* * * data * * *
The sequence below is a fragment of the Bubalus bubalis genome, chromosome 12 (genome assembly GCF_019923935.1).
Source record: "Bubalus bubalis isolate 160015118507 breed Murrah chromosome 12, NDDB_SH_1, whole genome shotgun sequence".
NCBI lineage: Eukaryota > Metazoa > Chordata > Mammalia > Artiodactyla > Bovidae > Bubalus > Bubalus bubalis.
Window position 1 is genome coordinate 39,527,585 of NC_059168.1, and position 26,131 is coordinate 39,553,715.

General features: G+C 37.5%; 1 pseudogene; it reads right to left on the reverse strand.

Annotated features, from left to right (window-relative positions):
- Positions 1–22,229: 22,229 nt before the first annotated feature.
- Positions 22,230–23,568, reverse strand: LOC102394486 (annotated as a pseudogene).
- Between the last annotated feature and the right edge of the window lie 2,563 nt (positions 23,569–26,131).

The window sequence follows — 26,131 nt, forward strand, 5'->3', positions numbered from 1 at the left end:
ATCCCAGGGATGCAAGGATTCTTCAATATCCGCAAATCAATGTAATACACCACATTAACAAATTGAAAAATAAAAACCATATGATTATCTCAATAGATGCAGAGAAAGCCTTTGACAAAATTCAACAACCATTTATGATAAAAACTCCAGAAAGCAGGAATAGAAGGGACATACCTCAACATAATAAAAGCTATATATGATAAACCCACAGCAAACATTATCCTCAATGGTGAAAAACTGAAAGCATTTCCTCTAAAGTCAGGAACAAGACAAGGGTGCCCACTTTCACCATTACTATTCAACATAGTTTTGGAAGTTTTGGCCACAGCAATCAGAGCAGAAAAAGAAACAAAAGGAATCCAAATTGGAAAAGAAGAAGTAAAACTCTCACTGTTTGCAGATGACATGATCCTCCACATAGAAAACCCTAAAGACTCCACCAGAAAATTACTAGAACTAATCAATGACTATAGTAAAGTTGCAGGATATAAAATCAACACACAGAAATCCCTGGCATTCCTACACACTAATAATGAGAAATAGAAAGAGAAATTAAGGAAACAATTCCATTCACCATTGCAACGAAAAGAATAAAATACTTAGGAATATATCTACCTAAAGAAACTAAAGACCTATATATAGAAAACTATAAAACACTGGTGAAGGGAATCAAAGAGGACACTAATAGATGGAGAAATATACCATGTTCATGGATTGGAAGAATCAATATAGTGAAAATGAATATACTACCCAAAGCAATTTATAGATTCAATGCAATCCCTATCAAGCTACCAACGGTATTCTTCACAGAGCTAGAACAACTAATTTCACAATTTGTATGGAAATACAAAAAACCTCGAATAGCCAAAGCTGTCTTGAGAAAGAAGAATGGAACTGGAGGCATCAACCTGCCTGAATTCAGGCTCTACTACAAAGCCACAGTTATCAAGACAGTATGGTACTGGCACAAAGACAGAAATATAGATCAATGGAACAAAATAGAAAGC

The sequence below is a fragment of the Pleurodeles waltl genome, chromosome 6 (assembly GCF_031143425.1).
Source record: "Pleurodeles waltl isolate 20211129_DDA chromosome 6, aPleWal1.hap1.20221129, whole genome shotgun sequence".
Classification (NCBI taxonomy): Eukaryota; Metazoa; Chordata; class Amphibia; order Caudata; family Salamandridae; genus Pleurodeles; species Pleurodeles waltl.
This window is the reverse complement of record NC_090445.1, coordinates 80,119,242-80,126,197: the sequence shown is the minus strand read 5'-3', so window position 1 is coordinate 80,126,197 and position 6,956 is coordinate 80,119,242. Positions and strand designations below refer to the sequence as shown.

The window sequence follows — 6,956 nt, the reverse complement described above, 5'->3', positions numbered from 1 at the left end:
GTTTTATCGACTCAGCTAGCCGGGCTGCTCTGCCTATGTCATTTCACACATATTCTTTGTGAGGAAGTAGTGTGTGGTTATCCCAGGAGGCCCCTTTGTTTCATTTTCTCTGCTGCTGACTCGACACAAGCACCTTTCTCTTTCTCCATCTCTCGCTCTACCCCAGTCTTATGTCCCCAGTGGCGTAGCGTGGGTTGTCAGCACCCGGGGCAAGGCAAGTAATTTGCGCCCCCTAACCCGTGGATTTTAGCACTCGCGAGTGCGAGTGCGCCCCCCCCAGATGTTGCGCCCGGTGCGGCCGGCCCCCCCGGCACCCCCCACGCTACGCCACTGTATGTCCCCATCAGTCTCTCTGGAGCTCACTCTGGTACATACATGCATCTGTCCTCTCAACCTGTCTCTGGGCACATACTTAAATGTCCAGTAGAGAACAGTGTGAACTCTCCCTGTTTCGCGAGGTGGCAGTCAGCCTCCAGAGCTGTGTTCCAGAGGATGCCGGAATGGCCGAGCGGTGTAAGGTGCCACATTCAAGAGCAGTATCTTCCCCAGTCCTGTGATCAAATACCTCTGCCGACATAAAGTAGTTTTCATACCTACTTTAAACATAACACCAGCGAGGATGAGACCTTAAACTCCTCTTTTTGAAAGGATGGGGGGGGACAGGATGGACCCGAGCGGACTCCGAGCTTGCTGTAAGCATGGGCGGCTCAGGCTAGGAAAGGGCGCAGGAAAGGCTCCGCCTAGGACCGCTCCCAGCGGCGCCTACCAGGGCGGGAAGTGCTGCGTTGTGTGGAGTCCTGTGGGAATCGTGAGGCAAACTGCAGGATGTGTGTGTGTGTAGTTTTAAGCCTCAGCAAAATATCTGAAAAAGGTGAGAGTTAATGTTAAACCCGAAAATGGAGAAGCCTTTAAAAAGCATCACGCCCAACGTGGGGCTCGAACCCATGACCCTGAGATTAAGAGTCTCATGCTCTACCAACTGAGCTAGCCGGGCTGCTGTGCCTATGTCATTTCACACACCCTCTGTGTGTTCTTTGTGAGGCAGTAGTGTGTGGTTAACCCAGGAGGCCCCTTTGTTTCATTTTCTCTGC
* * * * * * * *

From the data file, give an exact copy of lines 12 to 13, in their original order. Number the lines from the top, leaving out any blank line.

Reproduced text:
The sequence below is a fragment of the Pleurodeles waltl genome, chromosome 6 (assembly GCF_031143425.1).
Source record: "Pleurodeles waltl isolate 20211129_DDA chromosome 6, aPleWal1.hap1.20221129, whole genome shotgun sequence".